Once her children started school, Miro launched her first gallery. With a young Jake Chapman as gallery technician and occasional babysitter – “he was always talking about this brother of his who was a painter” – she took over a tiny space in Cork Street in 1985 from Robert Fraser, who was dying of Aids. “You’ll never make a contemporary gallery work in this country,” Fraser warned; her opening show, of conceptual maverick Ian Hamilton Finlay, sold nothing.
Being a dealer, she says, “is very much getting people to kind of fall in with what you are proposing. What you are trying to do is present the artist in the very best way possible so that other people see in that artist what you see.”
The best part is “the work, being close to the work, studio visits – you see the work appear, radically change, progress, you know why you’re interested in it, you see the daring.”
The worst is “art fairs. They’re tough, it’s very much about commerce – how much, what discount can I get – it’s very blunt, there’s no time for interesting conversations. There’s too much emphasis on investment. There’s always an element of speculation in a collector but now too many collectors buy with investment in mind. The sad thing is that everyone is chasing the same artists and fewer risks are taken. I can even tell from my own stable – some are so sought-after, others as good are finding it more difficult – it’s such a shame.”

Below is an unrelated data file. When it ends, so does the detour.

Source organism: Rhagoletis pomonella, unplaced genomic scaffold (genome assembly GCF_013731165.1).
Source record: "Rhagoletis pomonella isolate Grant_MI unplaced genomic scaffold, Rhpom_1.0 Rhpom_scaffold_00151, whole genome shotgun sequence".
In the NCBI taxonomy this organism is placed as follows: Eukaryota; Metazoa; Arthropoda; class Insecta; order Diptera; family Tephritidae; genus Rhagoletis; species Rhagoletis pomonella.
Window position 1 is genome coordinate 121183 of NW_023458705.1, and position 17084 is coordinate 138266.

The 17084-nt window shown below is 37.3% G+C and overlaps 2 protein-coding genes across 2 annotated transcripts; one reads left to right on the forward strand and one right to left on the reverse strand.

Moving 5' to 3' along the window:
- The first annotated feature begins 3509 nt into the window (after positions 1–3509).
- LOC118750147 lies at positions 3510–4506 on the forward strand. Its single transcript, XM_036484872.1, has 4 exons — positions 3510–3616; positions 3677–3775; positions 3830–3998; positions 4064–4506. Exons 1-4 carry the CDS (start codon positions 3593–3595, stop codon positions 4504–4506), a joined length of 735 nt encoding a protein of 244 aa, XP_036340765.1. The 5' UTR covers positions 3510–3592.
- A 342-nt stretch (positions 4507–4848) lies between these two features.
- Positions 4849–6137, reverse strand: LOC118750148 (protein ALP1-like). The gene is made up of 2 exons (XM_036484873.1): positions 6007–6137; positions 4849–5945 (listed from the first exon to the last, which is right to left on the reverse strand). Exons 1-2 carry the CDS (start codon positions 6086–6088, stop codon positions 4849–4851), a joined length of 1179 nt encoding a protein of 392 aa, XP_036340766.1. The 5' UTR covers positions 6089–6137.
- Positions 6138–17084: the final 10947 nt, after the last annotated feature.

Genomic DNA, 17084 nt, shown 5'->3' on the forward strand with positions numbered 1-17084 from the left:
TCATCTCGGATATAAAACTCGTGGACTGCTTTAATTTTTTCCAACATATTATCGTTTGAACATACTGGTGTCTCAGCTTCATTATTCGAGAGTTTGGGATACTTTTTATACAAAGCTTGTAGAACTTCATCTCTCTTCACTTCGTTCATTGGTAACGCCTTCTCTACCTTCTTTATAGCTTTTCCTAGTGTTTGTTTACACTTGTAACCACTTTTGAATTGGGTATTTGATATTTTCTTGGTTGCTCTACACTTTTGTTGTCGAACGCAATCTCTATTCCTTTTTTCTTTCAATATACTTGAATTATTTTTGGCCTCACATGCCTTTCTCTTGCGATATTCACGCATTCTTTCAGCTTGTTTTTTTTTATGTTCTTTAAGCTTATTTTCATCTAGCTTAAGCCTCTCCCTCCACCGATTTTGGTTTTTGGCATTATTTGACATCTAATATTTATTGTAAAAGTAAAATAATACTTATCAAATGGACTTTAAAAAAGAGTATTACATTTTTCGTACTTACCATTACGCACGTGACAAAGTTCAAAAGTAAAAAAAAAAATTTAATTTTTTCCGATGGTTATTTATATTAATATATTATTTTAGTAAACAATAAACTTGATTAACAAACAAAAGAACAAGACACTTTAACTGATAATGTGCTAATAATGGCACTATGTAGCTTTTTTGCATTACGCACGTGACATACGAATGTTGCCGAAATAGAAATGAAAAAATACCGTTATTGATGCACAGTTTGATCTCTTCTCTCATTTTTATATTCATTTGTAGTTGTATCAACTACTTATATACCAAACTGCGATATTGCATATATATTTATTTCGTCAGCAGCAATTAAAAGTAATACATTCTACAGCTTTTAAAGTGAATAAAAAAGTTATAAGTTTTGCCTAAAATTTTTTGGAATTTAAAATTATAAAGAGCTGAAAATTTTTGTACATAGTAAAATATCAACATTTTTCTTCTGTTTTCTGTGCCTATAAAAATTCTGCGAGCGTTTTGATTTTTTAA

Her response is “to keep showing those whom you really believe in who are not at the top, keep promoting them, make sure they are seen. If you just saw it from a financial angle, you would drop them – it would be awful. You can’t predict [an artist’s career]; you have the right feeling, intuition, but you don’t know.
“Older artists are less of a risk, you know they’re going to endure. When you take on a young artist, you see something there that is interesting, but you can’t know how they will develop. Sometimes they blossom, sometimes they don’t develop. You meet young artists and they have so many gifts – colour, line, everything is brilliant – like Chris [Ofili]. He could have become stuck but he didn’t; he’s grown, pushed, changed. Working with him is one of the highlights – it’s so exciting, dynamic, you never know what’s coming next.”
Miro’s range of artists is “eclectic, there’s no line, it’s a personal selection. But I do love painting. It’s not that I don’t have a great respect for other media but painting is my real love.” Her championship of gifted mid-career painters – Jules de Balincourt, Hernan Bas, Varda Caivano, John Korner – as well as the estate of Alice Neel (“I live with a beautiful Alice Neel nude, it so obviously references Goya’s ‘Naked Maja’”) is distinctive at a time when galleries are growing ever larger, and their identities increasingly homogenised.
Miro’s stable by contrast remains small; she does not take on even a commercially successful artist “if I don’t feel enough emotion for the work. I want to get people’s emotional reaction, I want them to look.”
She suddenly waves an arm as if to encircle the big, glassy gallery. “These spaces, it’s like a little castle for me, it’s very magical for me. I don’t want to blow my own trumpet but that’s how I feel when I come here. I don’t know if I’ll achieve that in Mayfair, but who knows?”
‘Yayoi Kusama, White Infinity Nets’, Victoria Miro Mayfair, October 1-November 9. www.victoria-miro.com
Copyright The Financial Times Limited 2013. You may share using our article tools.
Please don't cut articles from FT.com and redistribute by email or post to the web.